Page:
Lauren Alaina will sing “Flat on the Floor” as did Carrie Underwood. Sheryl has practical advice about keeping the power level up: “Just feel your feet and control how much air gets to come out.” That’s what we like to hear! None of this “be the artist you want to be” drivel from Sheryl! Well, truth be told, Lauren still has some breath control and power problems and she’s picked a tough song that requires a lot of loudness. Sometimes she rides the song; sometimes the song rides her.
No matter, the judges love it unconditionally. “This is the direction for you!” Randy enthuses, without mentioning that this is the direction Lauren’s been on for weeks.
Scotty McCreery is going to sing the Montgomery Gentry tune, “Gone.”
This rockin’ country number starts with same-old Scotty but then ramps up like a theme park ride, and we get to see a whole new repertoire of Scotty moves, including kicks, fist pumps, and some new facial tics. “You’ve been a puritan but, I swear to God, I saw you dance with the devil tonight!” Tyler lets fly. This we somehow think may damage Scotty with his core, voting constituency. “Dancing with the devil – I don’t want you to do that right now,” Randy, who’s the veteran on this show and knows how the voting blocs work, quickly interjects.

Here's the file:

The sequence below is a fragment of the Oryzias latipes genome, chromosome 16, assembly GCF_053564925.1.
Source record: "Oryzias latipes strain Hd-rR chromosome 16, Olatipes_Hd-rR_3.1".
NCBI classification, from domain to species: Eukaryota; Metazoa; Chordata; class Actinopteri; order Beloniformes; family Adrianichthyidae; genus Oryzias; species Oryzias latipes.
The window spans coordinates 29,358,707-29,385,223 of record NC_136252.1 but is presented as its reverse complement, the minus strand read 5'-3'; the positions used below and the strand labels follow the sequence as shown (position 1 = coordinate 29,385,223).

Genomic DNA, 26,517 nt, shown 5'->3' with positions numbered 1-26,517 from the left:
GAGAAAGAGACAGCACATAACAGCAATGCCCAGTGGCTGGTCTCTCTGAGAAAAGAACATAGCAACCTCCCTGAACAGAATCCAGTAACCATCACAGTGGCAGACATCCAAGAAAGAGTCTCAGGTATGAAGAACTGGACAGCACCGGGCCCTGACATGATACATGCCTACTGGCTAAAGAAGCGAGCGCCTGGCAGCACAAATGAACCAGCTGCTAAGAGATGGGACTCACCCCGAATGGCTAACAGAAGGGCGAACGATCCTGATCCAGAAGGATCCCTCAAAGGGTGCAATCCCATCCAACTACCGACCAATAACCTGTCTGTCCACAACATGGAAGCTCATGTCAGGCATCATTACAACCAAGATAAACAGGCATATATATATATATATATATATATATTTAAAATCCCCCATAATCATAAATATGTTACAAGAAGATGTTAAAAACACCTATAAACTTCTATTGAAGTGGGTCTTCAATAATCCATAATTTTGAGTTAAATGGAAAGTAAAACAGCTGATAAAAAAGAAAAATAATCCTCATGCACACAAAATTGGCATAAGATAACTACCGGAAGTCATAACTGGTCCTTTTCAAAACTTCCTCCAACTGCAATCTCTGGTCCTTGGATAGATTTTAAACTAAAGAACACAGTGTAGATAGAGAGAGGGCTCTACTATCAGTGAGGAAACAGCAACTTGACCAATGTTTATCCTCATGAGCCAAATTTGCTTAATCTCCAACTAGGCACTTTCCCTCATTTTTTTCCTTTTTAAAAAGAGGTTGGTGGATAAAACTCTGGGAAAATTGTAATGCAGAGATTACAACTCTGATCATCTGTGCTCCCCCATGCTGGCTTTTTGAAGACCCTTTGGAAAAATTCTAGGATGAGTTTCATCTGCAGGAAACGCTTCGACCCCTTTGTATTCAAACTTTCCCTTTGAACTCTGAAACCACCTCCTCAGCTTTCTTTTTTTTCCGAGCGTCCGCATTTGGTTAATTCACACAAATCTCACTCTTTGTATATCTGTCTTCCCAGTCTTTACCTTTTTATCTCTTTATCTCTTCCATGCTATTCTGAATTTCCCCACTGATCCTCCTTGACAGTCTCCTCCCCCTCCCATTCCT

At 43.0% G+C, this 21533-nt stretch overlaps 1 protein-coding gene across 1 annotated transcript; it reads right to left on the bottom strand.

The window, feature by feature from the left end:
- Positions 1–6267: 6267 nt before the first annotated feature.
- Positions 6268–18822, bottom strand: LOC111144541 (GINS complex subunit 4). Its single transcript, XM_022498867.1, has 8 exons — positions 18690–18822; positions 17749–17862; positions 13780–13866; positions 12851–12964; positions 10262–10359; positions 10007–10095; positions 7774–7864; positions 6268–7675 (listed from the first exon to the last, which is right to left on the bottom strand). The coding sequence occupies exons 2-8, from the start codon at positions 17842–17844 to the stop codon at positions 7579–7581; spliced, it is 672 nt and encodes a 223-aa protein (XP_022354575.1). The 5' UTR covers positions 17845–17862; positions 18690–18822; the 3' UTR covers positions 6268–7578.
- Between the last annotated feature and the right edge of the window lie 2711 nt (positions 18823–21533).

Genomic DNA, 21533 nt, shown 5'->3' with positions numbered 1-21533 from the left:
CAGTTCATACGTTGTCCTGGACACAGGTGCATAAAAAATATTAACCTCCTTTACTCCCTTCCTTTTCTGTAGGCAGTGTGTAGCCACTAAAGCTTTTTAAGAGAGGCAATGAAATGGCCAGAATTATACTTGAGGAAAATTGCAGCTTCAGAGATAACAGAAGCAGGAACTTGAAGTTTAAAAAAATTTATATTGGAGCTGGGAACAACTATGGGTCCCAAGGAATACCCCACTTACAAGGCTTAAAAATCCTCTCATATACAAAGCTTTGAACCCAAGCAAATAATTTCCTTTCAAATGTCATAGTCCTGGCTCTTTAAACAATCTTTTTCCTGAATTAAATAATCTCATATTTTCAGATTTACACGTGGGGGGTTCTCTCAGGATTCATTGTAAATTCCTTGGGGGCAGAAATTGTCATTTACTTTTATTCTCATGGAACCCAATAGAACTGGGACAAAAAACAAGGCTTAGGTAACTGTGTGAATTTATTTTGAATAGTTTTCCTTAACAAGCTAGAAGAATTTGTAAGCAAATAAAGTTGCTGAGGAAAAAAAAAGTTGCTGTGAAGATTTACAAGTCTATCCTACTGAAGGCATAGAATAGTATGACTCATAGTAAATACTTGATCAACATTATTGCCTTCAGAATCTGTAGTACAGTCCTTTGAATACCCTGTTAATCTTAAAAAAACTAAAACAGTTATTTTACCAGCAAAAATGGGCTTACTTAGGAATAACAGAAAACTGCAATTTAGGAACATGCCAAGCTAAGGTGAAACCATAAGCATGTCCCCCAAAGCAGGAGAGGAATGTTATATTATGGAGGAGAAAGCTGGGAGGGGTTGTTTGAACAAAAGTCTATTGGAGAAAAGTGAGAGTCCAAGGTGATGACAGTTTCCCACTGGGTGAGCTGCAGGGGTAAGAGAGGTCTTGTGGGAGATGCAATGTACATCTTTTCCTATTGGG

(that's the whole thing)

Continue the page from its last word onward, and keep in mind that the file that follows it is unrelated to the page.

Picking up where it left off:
Haley is going to do an unreleased (though widely performed) Lady Gaga tune, “You and I” that Iovine has “found” for her. Haley starts out reclining on the steps singing in a husky, mid-range voice and right way this seems like a good song choice for her. Truth is, the song isn’t all that distinctive, but it’s the best overall performance from the “Now” segment of tonight’s sing-off. But, since Haley, like Jacob, has been firmly placed in the Idolette Who Gets Kicked by the Judges recesses of said judges’ brains, they happily tear into her. While Haley gives them one of her special you-gotta-be-kidding looks we’ve come to love, JLo and Randy say Iovine did her no favor handing her this tune, because singing a song the audience does not already know is super dangerous and will probably cost her viewer votes. Even Tyler, who never has anything negative to say, acknowledges it was “risky.”
Show host Ryan Seacrest asks Haley whether, in light of the judges’ comments, she thinks agreeing to do this song suggested by Iovine was a mistake. Haley pretends to scratch her chin and mull a while, then says, “Hey, it was an opportunity and I took it.” Because, smart Haley’s figured out, the judges don’t matter -- heck, winning doesn’t matter at this point. Jimmy Iovine – now he matters!
Then “Now” round over, it’s time for “Then.”